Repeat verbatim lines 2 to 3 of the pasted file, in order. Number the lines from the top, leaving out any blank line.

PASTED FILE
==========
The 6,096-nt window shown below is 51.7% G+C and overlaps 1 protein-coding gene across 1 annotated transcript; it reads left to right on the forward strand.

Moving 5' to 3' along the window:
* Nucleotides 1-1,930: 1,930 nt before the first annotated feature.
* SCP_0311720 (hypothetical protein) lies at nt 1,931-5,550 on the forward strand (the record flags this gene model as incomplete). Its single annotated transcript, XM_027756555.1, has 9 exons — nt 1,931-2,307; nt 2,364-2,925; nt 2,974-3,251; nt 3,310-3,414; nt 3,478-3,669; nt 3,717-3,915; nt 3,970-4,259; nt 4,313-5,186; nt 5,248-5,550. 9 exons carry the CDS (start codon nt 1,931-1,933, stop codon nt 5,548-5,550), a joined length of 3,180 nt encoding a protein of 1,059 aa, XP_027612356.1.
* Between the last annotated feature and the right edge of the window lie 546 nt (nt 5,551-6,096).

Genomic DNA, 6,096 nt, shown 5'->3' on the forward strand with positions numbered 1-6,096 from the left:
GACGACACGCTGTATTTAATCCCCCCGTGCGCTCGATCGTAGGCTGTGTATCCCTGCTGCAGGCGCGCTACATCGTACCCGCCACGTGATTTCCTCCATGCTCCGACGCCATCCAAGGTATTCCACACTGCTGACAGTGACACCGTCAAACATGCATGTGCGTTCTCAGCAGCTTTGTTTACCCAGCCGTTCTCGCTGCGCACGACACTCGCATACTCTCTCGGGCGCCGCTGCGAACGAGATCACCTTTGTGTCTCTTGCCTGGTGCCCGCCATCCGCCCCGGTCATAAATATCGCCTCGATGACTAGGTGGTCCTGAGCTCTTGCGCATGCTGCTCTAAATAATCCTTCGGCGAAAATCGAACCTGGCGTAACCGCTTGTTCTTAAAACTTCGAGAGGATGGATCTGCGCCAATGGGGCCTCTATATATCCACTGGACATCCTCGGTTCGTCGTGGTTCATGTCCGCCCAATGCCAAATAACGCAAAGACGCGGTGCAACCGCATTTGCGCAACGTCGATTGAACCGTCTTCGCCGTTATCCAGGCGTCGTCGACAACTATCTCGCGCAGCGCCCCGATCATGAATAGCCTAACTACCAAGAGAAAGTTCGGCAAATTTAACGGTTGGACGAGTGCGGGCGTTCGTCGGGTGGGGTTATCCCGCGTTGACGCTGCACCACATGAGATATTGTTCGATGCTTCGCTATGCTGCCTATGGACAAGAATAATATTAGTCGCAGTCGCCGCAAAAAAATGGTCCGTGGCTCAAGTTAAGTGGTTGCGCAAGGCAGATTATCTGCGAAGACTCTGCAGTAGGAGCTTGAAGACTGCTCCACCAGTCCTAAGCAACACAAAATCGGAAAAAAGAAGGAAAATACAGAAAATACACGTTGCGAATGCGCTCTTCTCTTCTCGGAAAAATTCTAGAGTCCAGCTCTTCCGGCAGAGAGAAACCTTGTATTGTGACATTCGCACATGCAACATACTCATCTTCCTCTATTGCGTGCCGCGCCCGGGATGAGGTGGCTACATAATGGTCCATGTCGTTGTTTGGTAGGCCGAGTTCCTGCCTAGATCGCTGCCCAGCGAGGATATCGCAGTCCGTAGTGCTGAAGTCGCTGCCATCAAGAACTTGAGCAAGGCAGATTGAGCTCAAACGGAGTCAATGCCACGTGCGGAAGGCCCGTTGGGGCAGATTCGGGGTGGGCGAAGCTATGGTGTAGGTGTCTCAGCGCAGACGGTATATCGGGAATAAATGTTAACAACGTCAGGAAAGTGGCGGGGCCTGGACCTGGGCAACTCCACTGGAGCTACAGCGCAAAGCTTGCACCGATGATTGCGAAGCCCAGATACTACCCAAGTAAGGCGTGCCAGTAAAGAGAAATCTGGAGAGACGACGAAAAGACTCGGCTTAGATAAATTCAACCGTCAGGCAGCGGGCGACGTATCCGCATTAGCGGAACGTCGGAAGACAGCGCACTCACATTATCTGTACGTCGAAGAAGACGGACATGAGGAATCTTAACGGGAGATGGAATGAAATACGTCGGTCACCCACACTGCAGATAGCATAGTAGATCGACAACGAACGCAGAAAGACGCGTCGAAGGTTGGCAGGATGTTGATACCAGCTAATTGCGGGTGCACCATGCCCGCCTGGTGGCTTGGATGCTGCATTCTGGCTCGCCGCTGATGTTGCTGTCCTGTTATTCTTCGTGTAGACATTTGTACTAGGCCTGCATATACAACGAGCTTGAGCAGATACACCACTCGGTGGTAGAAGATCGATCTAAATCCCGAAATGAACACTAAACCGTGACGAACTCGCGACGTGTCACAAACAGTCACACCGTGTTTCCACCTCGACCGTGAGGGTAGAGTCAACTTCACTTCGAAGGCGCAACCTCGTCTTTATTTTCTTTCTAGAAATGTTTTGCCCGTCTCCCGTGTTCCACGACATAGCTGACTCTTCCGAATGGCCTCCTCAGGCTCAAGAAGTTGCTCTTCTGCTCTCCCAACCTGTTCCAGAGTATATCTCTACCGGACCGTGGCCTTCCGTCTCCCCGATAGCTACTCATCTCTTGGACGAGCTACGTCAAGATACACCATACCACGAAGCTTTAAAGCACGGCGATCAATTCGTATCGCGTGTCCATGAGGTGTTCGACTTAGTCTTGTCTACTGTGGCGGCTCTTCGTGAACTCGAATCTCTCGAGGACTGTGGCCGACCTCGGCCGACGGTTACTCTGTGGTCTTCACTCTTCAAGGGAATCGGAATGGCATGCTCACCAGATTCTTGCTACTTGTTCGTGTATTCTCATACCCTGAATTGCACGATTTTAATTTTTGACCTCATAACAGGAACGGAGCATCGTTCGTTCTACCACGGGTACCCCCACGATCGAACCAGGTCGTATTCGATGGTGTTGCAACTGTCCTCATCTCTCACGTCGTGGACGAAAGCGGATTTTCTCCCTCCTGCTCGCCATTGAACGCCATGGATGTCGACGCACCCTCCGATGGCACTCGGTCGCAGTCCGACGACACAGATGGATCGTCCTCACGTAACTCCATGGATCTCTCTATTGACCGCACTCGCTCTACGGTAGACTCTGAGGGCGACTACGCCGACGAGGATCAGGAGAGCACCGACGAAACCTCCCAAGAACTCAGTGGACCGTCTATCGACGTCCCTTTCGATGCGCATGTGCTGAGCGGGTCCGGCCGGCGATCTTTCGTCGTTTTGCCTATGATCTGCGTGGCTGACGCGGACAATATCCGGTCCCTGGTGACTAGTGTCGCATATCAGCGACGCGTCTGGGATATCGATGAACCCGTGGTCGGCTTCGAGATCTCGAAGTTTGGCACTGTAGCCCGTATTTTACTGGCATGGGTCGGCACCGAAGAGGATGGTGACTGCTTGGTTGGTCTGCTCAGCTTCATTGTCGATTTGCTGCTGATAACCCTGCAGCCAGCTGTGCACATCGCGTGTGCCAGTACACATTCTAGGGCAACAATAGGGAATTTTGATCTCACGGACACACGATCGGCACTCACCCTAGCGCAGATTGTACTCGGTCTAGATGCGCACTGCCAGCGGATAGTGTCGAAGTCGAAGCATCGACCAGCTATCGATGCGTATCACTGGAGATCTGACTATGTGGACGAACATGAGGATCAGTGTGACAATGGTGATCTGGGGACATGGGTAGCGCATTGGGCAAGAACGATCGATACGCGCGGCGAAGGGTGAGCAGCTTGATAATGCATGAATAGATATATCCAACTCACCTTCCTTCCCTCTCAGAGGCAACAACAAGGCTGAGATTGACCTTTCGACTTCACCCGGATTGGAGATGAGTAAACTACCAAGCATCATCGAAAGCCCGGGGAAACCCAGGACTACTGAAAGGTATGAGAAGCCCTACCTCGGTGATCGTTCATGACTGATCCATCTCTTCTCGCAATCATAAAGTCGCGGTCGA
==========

Moving 5' to 3' along the window:
* Nucleotides 1-1,930: 1,930 nt before the first annotated feature.